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Ford Enhances In-Vehicle Connectivity

Ford Enhances In-Vehicle Connectivity

In a speech that emphasized innovation and independence, Ford Motor Co. CEO Alan Mulally told attendees at the Consumer Electronics Show (CES) today that Ford is ratcheting up its efforts in in-vehicle connectivity.

"The best bet is to develop products that are versatile and loaded with features that make them easy to personalize," Mulally told the crowd at the Las Vegas Hilton.

Ford's efforts going forward include a wide variety of technologies that enhance eyes-on-the-road driving while providing connectivity to phone calls, text messages and navigation services.

During the presentation, Ford engineers described a new technology called MyFord Touch, which ties the technologies together with strong design and graphics. The company said its strategy will include integrated GUIs (graphical user interfaces), TUIs (touch user interfaces), and VUIs (voice user interfaces) in the form of LCD screens, steering wheel controls, instrument clusters and media hubs that make communications simpler and safer. They added that the MyFord Touch technology will be available in showrooms later this year. Next week, the company will also roll out a similar technology called MyLincoln Touch.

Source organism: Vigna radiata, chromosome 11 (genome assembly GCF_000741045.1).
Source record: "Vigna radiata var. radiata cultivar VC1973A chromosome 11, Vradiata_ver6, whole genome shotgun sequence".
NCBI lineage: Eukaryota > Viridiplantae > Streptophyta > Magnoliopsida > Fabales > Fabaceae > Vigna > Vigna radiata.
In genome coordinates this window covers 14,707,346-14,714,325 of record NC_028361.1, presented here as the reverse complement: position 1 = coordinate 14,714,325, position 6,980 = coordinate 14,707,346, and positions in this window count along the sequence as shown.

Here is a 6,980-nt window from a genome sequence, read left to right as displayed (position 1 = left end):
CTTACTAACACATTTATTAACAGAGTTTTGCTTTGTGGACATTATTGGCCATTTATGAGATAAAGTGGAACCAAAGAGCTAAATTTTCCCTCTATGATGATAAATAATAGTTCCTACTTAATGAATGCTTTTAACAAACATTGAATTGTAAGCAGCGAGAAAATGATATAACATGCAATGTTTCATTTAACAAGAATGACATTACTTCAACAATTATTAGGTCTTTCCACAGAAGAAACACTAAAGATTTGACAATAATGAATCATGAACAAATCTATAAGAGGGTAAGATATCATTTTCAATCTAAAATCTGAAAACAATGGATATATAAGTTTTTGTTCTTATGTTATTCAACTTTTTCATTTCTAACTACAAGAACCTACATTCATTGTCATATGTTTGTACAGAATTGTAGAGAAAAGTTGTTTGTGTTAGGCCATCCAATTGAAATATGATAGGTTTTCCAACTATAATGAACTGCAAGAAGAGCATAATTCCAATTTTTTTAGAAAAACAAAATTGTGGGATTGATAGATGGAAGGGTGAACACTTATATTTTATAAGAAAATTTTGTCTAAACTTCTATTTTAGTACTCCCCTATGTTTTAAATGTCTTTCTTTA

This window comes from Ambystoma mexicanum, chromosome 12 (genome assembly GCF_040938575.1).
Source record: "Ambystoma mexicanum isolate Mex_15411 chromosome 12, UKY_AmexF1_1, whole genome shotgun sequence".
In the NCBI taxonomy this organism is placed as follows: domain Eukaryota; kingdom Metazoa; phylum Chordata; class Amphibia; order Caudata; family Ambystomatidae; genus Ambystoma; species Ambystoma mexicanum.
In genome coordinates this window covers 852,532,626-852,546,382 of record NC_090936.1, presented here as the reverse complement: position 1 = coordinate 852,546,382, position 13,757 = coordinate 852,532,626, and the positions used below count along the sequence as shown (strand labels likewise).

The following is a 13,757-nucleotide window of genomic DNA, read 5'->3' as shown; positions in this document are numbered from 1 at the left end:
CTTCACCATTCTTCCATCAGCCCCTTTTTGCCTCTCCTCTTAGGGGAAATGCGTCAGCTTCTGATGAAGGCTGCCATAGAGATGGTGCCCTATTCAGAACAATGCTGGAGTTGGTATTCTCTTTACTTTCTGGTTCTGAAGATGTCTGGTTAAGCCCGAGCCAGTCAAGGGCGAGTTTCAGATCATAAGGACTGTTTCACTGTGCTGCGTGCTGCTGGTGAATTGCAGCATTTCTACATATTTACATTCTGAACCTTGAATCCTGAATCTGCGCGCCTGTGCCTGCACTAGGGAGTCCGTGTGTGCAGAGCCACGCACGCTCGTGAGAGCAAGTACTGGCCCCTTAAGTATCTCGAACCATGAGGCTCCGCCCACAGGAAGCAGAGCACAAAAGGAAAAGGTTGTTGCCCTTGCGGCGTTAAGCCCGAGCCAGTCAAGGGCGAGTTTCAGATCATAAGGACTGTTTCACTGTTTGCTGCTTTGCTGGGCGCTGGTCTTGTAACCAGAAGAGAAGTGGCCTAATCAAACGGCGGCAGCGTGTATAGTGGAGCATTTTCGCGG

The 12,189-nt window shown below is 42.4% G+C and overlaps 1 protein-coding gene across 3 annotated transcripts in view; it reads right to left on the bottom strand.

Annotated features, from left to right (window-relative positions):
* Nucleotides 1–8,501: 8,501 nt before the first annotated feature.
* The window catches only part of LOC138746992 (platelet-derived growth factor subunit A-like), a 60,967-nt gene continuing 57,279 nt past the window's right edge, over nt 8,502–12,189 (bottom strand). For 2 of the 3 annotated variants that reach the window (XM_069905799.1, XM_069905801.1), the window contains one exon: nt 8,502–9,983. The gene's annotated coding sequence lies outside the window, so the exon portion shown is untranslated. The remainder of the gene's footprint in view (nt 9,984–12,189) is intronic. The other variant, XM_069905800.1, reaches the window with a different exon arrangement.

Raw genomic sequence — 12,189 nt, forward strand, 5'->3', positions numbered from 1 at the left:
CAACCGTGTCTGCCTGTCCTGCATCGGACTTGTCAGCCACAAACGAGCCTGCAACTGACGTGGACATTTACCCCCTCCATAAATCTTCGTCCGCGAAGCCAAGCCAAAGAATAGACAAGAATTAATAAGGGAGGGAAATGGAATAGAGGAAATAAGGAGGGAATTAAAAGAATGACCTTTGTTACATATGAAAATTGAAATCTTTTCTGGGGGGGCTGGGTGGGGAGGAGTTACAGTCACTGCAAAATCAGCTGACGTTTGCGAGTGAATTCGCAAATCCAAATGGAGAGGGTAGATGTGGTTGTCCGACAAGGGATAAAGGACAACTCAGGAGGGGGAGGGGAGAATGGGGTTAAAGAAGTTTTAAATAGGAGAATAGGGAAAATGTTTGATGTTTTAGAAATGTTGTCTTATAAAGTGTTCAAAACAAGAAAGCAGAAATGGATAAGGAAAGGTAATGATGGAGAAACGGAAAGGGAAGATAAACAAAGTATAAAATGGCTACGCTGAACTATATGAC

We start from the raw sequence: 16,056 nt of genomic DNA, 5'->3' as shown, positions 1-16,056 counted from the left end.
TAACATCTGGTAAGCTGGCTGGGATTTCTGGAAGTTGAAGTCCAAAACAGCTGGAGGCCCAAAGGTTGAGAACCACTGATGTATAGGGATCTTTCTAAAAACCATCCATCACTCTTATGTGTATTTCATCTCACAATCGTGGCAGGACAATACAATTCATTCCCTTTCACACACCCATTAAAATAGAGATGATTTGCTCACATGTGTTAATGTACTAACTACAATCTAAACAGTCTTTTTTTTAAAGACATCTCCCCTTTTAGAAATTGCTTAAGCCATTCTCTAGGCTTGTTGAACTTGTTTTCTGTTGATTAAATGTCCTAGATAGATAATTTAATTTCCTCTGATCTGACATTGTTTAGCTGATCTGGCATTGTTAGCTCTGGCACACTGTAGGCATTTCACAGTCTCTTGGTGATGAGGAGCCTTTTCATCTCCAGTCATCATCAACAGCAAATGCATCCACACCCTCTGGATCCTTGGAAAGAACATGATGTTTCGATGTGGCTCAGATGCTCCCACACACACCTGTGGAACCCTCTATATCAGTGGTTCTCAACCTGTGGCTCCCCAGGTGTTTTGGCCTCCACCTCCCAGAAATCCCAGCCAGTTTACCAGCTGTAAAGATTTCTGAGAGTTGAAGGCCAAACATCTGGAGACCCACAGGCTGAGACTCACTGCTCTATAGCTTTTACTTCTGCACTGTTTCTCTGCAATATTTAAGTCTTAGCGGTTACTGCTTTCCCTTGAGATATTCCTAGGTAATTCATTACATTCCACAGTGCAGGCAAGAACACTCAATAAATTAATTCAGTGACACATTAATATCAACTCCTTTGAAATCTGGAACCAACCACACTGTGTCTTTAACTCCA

The giant automaker also announced that it has forged a partnership with Mapquest.com to provide voice navigation services to drivers through the company's well-known Sync platform.

Ford engineers demonstrated voice-based communications by having the dashboard software read aloud from a text message sent to the speaker while on stage. They also credited engineers from Nuance for helping with its voice control effort. "The Nuance team was invaluable in improving voice recognition and simplifying command sequences, using fewer words to get what you want," said Jim Buczkowski, director of global electrical and electronics systems engineering for Ford. "With their help, we've been able to flatten the required grammar sequences and make Ford voice control more conversational."

Engineers said the new voice control systems will enable improved voice command control of radios, CD players, MP3 players, climate control systems, navigation, phones and other features.

Mulally's introduction drew cheers from the audience when a Consumer Electronics Association executive credited him with leading Ford through the tough economic times of the past year. Mulally's decision to borrow $23 billion, instead of looking to the federal government, "has allowed Ford to steer through the current economic crisis without public assistance," noted Gary Shapiro, president and CEO of the Consumer Electronics Association. "As a result, Ford is owned by shareholders, not by the federal government."

Ford CEO Alan Mulally demonstrated the future of vehicle connectivity at CES.



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